The diversity in climate, topography, soil types, and cropping practices within the United States lends itself to numerous soil erosion and water contamination mechanisms. The measurement of sediments transported in waterways using acoustic techniques can provide valuable information which can support both systems for planning and assessment and the development of better erosion control technologies. The collaboration between the NCPA and USDA-ARS-NSL has focused on the development and evaluation of innovative acoustic hardware and measurement techniques to monitor sediment transport. Most current techniques are often prohibitively expensive and not easily adaptable for in-situ measurements. Furthermore, manual techniques are often spatially and temporally coarse, cannot easily monitor particle movement over time and could modify the evaluated particle size distribution since aggregates are often broken up in sample collection and handling. In contrast, acoustic techniques tend to be amenable to in-situ measurement, are less costly, less invasive, and allow for long-term monitoring. The presentation will provide a survey of our work on using acoustics for monitoring sediment transport. This includes near bed, suspended, sand sized particles (100-1000 micron), clays and silts (0.1 – 64 micron diameter particles) which tend to be mixed uniformly throughout the water column along with future plans to investigate kinetic energy impact plates to monitor gravel bedload movement.

Technologies and Methods to Aid the Adoption of PHAUCET Irrigation in the Mississippi Delta
Proceedings of the 41st Mississippi Water Resources Conference

Year: 2012 Authors: Powers S.


Conservation is one of the keys to balancing the water budget of the Mississippi Delta's Alluvial Aquifer. As more and more farmed acres in the Delta are being irrigated every year, the use of new and existing conservation practices in the application of that water is imperative. While high value, expensive projects such as the installation of surface water reservoirs and tail water recovery systems demonstrate great groundwater savings potential, there are many other sensible and more economic ways to conserve the Delta's water resources. Among those options is the use of the PHAUCET Irrigation Program. PHAUCET is a computer program originally written by the USDA-NRCS for use with furrow irrigation of row crops using poly pipe. Its primary function is to generate a range of hole sizes for each irrigating set that will increase the uniformity of each round of irrigation. This increased uniformity allows irrigators to more accurately time irrigations, leading to a more easily managed irrigation cycle. With the PHAUCET Program, however, there are a number of variables users must input in order for the program to generate its suggested hole sizes. These variables include the flow rate of the well, hole spacing along the poly pipe, the elevation changes of the poly pipe, poly pipe size, the number of holes for each watered furrow, set lengths, and row lengths. While most of these variables are known to growers, three of them can be more difficult to obtain. Flow rates, elevation changes, and row lengths can all three present problems to growers when they are working to implement the program. This paper will look at different technologies and methods that have the potential to aid users in the collection and use of the lesser known variables.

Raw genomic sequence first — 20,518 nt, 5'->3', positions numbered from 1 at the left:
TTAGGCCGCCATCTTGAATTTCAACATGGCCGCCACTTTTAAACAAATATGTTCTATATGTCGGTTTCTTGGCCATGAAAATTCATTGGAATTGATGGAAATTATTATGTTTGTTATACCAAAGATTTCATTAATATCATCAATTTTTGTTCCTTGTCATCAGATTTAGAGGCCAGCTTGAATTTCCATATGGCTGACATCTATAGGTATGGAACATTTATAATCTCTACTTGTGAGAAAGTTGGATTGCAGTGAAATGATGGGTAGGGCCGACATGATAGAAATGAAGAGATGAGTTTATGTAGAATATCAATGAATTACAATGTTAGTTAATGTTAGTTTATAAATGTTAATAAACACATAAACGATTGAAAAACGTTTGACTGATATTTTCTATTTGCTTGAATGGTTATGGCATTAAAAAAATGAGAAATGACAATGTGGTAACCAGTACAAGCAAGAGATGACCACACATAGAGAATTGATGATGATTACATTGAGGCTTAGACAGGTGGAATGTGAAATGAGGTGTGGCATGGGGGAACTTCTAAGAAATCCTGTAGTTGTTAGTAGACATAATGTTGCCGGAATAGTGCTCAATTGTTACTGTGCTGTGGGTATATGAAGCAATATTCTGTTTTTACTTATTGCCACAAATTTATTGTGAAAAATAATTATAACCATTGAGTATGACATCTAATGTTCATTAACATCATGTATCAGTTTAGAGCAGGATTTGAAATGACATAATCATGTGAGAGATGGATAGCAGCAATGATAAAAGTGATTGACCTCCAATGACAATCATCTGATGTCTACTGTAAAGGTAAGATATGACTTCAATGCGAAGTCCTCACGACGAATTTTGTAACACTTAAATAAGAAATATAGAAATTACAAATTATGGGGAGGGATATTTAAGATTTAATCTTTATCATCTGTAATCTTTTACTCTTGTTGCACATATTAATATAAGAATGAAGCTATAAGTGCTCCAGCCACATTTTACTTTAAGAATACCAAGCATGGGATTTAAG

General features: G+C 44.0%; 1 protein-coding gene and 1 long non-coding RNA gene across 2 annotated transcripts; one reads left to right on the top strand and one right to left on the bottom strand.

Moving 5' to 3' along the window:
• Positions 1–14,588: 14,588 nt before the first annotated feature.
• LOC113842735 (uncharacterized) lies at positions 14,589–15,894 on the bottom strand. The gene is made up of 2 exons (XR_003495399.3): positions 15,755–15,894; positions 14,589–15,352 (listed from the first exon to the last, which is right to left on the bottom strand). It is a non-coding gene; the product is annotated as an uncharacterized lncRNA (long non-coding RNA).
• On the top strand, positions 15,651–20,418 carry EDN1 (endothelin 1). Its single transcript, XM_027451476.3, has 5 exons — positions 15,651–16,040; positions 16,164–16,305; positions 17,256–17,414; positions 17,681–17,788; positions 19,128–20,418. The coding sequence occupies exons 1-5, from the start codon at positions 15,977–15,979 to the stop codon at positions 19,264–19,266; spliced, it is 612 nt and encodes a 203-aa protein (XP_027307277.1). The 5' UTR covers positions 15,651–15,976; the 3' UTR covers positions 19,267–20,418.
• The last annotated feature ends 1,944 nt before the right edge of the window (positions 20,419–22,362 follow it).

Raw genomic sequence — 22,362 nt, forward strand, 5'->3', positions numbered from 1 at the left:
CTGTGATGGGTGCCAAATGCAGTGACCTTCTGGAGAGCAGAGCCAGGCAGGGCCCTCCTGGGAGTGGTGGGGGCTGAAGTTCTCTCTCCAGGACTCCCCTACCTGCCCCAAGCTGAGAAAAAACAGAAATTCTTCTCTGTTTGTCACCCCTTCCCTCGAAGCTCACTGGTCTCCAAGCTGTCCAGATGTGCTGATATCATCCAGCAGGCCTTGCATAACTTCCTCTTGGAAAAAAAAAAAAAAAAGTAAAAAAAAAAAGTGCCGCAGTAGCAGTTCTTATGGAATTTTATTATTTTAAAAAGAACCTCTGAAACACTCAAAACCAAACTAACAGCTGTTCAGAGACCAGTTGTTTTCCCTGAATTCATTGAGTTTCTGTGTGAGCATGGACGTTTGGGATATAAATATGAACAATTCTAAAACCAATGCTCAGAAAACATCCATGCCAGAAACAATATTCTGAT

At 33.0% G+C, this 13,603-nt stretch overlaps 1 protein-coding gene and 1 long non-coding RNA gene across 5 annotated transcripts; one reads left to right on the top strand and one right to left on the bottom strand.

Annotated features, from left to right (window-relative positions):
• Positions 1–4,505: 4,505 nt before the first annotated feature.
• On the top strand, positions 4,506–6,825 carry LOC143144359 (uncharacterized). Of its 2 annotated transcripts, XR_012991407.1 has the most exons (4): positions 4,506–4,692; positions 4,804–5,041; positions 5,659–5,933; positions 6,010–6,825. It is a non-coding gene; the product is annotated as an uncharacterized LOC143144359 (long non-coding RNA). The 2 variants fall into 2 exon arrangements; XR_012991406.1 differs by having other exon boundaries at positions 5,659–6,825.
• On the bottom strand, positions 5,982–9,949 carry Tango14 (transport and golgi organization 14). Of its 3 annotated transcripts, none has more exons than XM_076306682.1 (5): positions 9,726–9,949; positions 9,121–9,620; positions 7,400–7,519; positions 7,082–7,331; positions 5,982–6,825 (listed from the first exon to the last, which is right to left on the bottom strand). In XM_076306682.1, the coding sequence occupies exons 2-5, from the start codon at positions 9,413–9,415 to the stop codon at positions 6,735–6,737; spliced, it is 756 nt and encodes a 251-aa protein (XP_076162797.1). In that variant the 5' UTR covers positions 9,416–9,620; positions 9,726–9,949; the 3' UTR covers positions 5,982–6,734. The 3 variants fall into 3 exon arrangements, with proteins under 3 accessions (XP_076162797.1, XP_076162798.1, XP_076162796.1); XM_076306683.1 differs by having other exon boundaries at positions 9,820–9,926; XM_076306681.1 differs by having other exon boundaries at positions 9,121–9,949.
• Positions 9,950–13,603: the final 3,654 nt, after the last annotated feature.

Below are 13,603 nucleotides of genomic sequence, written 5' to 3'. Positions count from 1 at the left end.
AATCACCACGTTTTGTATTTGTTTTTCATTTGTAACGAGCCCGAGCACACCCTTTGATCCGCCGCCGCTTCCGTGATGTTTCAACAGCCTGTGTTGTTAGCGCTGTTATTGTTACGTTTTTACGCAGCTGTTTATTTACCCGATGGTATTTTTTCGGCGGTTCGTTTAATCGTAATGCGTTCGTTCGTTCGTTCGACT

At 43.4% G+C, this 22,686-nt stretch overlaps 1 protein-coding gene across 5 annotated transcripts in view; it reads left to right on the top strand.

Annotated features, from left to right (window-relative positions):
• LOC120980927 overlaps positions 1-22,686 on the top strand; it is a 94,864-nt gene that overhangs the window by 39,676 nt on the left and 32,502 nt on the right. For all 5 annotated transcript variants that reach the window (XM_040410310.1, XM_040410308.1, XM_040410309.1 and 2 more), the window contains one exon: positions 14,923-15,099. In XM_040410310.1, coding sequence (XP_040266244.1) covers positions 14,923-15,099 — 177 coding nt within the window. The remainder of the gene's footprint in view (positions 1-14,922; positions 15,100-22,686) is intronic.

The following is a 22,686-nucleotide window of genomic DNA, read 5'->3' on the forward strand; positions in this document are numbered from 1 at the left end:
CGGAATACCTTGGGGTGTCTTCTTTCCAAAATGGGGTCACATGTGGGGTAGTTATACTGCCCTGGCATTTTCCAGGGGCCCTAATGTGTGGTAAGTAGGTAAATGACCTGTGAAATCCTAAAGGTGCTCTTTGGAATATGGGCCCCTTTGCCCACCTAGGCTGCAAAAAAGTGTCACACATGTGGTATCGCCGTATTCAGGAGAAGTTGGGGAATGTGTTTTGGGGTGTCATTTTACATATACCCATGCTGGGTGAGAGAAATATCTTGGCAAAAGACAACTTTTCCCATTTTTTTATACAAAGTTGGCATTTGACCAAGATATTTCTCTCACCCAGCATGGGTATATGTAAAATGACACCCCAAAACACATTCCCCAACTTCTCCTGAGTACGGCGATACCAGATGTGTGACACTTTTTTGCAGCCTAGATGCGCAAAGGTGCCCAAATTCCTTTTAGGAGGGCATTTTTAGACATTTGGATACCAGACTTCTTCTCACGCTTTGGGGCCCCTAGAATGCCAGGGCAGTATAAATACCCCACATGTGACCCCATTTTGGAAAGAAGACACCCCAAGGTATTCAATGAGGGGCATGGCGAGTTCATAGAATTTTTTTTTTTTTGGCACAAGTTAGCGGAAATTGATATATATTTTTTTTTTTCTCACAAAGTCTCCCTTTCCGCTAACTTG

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Modeling the Potential for Replacing Groundwater with Surface Water for Irrigation by Using On-Farm Storage Reservoirs in the Mississippi Delta
Proceedings of the 41st Mississippi Water Resources Conference

Year: 2012 Authors: Thornton R.F., Pote J.W., Wax C.L.


A groundwater conservation strategy is proposed in this research—the use of surface water in lieu of groundwater. This can be achieved through the construction of on-farm surface impoundments, which may be as simple as large ditches which will serve to capture precipitation and tailwater. Previous research shows the effectiveness of using stream water in lieu of groundwater on fields located within one-quarter mile of a stream, and the effectiveness of capturing rainfall in catfish ponds. This research proposes another form of surface water capture—that of on-farm storage reservoirs.

A model was developed for optimizing the size of on-site water retention structures (ditches) to capture rainfall on agricultural fields in the Mississippi Delta. The climatological driver for the model is precipitation minus evaporation, which is then adjusted by a crop coefficient to produce an irrigation demand value based on the age of the crop. The model uses long-term weather records (50 years of daily data) to estimate daily values of these climatological inputs, which are then summed to weeks through the year. Total field irrigation demand, ditch demand, ditch volume, overflow, and ground water used are outputs of the model, calculated according to specified field size and ditch volume. The percentage of required irrigation demand that is met by rain stored in the ditch is calculated weekly for the entire growing season.